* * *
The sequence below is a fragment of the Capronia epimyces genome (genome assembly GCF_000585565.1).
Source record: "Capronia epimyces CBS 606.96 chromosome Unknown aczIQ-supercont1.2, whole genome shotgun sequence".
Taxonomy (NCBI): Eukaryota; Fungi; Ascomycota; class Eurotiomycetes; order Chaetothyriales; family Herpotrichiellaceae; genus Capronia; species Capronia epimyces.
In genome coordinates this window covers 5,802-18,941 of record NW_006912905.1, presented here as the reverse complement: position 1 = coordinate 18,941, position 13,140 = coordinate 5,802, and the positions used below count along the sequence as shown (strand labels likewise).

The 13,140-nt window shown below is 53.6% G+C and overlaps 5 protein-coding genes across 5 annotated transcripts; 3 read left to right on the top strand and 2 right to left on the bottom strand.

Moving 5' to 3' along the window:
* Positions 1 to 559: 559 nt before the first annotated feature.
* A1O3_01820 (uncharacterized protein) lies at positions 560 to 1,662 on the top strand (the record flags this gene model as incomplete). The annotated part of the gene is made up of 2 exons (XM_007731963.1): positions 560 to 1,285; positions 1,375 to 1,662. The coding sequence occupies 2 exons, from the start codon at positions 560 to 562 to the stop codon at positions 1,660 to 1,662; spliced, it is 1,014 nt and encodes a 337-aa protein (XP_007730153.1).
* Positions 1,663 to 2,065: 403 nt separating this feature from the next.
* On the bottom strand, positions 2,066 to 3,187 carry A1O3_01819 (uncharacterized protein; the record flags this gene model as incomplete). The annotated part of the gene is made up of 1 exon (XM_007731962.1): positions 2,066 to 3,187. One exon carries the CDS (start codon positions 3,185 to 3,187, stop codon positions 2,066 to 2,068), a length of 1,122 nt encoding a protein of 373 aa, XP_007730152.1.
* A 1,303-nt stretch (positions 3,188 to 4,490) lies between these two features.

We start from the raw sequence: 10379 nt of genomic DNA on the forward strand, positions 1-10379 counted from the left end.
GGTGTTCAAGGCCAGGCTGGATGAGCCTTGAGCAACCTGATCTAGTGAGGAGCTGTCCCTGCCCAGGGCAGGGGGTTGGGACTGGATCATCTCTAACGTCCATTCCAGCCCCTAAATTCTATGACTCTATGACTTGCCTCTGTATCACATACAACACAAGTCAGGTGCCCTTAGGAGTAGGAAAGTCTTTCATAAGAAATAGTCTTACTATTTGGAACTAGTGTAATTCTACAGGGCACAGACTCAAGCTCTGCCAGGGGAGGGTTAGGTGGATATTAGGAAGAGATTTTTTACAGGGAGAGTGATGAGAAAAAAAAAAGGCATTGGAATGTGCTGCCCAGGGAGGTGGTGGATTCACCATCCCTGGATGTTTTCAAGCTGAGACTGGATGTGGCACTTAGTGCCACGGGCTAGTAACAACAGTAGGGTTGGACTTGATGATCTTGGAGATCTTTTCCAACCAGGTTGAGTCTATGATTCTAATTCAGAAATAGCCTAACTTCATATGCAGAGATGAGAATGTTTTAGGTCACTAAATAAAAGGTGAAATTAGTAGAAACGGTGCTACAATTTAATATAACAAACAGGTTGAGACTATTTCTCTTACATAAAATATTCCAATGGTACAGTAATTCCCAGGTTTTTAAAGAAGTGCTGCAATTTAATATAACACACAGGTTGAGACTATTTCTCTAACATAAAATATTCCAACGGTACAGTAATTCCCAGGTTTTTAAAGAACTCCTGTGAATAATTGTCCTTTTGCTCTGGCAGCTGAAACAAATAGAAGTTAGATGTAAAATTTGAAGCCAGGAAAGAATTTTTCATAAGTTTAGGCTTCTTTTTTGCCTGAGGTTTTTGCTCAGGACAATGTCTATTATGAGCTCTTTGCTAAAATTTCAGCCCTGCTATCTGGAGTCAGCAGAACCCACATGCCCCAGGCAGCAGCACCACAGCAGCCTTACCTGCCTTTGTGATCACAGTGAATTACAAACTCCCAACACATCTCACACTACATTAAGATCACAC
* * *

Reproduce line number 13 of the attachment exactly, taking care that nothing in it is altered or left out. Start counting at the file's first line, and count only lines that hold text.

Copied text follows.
GGTGTTCAAGGCCAGGCTGGATGAGCCTTGAGCAACCTGATCTAGTGAGGAGCTGTCCCTGCCCAGGGCAGGGGGTTGGGACTGGATCATCTCTAACGTCCATTCCAGCCCCTAAATTCTATGACTCTATGACTTGCCTCTGTATCACATACAACACAAGTCAGGTGCCCTTAGGAGTAGGAAAGTCTTTCATAAGAAATAGTCTTACTATTTGGAACTAGTGTAATTCTACAGGGCACAGACTCAAGCTCTGCCAGGGGAGGGTTAGGTGGATATTAGGAAGAGATTTTTTACAGGGAGAGTGATGAGAAAAAAAAAAGGCATTGGAATGTGCTGCCCAGGGAGGTGGTGGATTCACCATCCCTGGATGTTTTCAAGCTGAGACTGGATGTGGCACTTAGTGCCACGGGCTAGTAACAACAGTAGGGTTGGACTTGATGATCTTGGAGATCTTTTCCAACCAGGTTGAGTCTATGATTCTAATTCAGAAATAGCCTAACTTCATATGCAGAGATGAGAATGTTTTAGGTCACTAAATAAAAGGTGAAATTAGTAGAAACGGTGCTACAATTTAATATAACAAACAGGTTGAGACTATTTCTCTTACATAAAATATTCCAATGGTACAGTAATTCCCAGGTTTTTAAAGAAGTGCTGCAATTTAATATAACACACAGGTTGAGACTATTTCTCTAACATAAAATATTCCAACGGTACAGTAATTCCCAGGTTTTTAAAGAACTCCTGTGAATAATTGTCCTTTTGCTCTGGCAGCTGAAACAAATAGAAGTTAGATGTAAAATTTGAAGCCAGGAAAGAATTTTTCATAAGTTTAGGCTTCTTTTTTGCCTGAGGTTTTTGCTCAGGACAATGTCTATTATGAGCTCTTTGCTAAAATTTCAGCCCTGCTATCTGGAGTCAGCAGAACCCACATGCCCCAGGCAGCAGCACCACAGCAGCCTTACCTGCCTTTGTGATCACAGTGAATTACAAACTCCCAACACATCTCACACTACATTAAGATCACAC